For a long time, I tried to hide my self-harm scars. Luckily my arms are fairly hairy, so they aren’t quite as obvious as they might otherwise be. My upper arm is considerably more noticeable (the deepest scars are there), but I generally don’t wear sleeveless shirts. In fact, I used to wear long-sleeves throughout the year, which in the heat and humidity of a New Jersey summer can be pretty miserable.
I would hide my scars in the same way that I would hide the cuts themselves, back when I was actively self-harming. It was a compulsion, an addiction, and it came with questions from anyone who saw the marks. I didn’t want to talk to people, I didn’t want to interact, and I certainly didn’t want the false sympathy and blank stares from people who didn’t, and couldn’t, understand.
I don’t worry as much about it anymore; it’s been over fifteen years since I last cut myself. The scars are as healed as they’ll ever be, and what’s left (dozens of raised, deep ones; hundreds of smaller lines) are a permanent reminder of what I used to feel, and who I used to be. I’ve come to terms with it, and I no longer care what people think. In fact, as I’ve started moving into a realm where as an author of books about depression I need to more actively talk about these subjects, I find it actually helps bring light to a condition that needs desperately to be talked about more frequently.
But not everyone is like that. I know people who tattoo over their self-harm scars. I know people who simply cover them year-round. And I know people, of course, who still actively hurt themselves. And what I’ve found is that, for the most part, those who hurt themselves do it in secret. They do it surreptitiously. They do it with the hope that no one will ever find out.
I bring this up because there is a common misconception about self-harm that it is, at its root, an attention-seeking device. That the people who do it are subconsciously crying out for help, trying to get people to pay attention to them, and doing it in all the wrong ways. I actually think most of us self-harm for a very different reason.
I was never interested in attention. I never wanted people to see my cuts. I was happy if I made it through a day and no one spoke to me, or even saw me. Instead, I cut for a singular, simple reason: I needed to see blood. There was a compulsion in watching the pure white flesh beneath my skin split open, well with blood, and trickle down my arm. It was, to me, aesthetically pleasing, and felt good to watch.
Believe it or not, I didn’t particularly enjoy the pain. The pain was something to be endured for the sake of seeing the blood. After I cut, after I saw the blood, my anxiety would be reduced. My stress would be relieved. I could settle down in the comfort of my bed and sleep, pass from the world, and forget I ever existed.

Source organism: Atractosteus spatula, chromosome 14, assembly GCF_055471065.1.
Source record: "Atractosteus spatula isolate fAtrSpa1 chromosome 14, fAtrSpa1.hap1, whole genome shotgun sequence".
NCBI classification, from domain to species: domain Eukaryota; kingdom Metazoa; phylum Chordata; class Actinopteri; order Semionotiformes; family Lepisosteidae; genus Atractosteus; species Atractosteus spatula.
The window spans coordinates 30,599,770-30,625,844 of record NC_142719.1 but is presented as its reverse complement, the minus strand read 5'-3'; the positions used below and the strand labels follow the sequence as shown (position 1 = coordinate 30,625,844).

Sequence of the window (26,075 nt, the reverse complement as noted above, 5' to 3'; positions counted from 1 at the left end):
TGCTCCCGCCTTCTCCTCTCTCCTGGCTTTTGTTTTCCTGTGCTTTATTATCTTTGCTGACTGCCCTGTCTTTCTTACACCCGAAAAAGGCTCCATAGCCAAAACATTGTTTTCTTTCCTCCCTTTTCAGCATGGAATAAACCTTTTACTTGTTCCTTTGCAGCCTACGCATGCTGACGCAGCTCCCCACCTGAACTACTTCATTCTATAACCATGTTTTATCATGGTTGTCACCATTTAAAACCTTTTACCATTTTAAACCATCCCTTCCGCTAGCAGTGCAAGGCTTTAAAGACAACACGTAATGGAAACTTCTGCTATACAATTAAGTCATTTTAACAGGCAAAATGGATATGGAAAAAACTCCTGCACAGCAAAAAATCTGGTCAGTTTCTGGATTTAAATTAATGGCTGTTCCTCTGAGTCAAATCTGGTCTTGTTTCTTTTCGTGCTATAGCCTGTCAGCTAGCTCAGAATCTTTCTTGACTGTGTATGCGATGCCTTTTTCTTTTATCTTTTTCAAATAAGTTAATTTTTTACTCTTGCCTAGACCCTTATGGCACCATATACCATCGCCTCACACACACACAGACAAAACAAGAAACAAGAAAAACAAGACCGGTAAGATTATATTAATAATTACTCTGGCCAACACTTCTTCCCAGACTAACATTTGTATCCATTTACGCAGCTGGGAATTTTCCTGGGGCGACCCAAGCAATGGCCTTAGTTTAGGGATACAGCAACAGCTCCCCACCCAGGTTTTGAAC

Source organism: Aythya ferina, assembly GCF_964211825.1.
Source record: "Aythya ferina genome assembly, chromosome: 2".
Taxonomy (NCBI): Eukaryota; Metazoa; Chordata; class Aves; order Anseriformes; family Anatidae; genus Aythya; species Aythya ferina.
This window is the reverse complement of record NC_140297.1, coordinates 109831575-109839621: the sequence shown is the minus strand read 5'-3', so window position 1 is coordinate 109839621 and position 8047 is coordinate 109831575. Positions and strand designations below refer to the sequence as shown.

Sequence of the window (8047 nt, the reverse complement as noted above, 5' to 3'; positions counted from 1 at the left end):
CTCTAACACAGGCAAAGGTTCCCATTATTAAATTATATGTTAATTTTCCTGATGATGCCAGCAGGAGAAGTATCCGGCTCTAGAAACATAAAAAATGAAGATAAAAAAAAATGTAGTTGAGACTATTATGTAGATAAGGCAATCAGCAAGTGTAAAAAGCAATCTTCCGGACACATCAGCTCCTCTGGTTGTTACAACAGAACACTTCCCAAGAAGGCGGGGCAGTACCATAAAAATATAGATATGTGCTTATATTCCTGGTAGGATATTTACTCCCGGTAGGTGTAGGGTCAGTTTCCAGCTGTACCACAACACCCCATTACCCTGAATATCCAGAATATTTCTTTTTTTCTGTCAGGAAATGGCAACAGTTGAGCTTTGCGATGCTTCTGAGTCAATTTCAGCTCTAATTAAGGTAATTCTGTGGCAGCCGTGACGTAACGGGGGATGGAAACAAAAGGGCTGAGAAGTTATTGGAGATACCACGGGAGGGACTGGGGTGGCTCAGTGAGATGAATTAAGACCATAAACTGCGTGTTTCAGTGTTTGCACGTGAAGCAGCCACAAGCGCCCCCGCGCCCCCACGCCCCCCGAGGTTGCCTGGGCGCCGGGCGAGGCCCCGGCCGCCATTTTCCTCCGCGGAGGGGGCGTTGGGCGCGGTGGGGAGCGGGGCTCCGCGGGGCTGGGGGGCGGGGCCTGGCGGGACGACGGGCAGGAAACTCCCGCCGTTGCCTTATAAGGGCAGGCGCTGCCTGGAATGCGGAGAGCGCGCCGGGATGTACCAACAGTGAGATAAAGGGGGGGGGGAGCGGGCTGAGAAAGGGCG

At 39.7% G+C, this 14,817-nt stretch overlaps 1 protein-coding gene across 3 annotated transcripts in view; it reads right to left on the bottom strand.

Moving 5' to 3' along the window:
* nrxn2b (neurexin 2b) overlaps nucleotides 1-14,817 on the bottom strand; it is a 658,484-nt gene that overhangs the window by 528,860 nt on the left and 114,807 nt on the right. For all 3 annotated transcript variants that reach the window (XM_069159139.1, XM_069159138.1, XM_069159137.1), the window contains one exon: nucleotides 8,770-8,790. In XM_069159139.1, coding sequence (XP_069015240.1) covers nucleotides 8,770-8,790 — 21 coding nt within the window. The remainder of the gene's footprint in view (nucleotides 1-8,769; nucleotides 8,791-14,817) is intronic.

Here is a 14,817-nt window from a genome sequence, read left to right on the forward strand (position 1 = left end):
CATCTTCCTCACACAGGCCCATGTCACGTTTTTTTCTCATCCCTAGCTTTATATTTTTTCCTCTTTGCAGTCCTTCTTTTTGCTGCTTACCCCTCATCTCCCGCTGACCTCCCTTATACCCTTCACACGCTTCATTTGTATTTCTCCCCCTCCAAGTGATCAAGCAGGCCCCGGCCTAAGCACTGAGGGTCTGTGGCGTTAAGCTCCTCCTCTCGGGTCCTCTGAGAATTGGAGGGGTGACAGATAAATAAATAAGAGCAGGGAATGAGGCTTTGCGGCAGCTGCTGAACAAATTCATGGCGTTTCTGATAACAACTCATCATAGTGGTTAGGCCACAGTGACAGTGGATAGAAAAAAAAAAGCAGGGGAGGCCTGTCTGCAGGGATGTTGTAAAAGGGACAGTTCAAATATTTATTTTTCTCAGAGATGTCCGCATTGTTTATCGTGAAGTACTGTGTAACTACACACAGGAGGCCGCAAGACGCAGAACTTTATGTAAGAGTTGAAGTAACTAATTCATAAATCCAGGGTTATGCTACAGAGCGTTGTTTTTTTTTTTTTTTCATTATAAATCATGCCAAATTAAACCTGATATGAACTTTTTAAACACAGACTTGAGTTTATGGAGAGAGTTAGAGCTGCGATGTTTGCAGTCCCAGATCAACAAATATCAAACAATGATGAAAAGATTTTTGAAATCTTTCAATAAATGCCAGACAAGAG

Now of course, there are people who also cut for the pain. For the sensation, to relieve the numbing nothingness that is depression. Physical harm, of course, releases numerous hormones and chemicals throughout the brain and body, many of which are pain-relievers. This in itself can be an addiction. The sense of peace that comes from self-harm may easily be attributed to this.
There are people who cut because it gives them control. Too often we feel like the world around us is beyond our control, beyond our ability to influence, and hurting ourselves is something we are in control of.
And often, we can’t help it. Because it is an addiction. It becomes a compulsion, something you can’t help and can’t control. They do it day after day because, like smoking or alcohol, you simply have to.
There are also people who self-harm in other ways. Cutting is common, but there are people who burn, who scratch, who bang their head against the wall and throw themselves down stairs.
And none of this is to seek attention. Sure – there might be people who do it subconsciously because they’re not getting the attention they need from the people they need it from, but honestly, I think this falls into the minority. Most of us hurt ourselves because we want to, for ourselves. Because we have to. Because there simply isn’t any other way to cope.
Lastly, it’s also important to recognize that self-harm and suicide are not the same thing. The vast, vast majority of people who self-harm have little to no interest in actually killing themselves. Whilst I have had suicidal moments in my life, the cutting was never correlated with it. And I never cut to die.
So for all of you who self-harm, know that there are people in the world who understand. There are those of us who truly know what it’s like, and why you do it. And we understand you might not be looking for attention, or wanting to kill yourself. I can’t say I condone self-harm – I think it’s important to seek help if you can’t control it – but I understand it.
And you aren’t alone.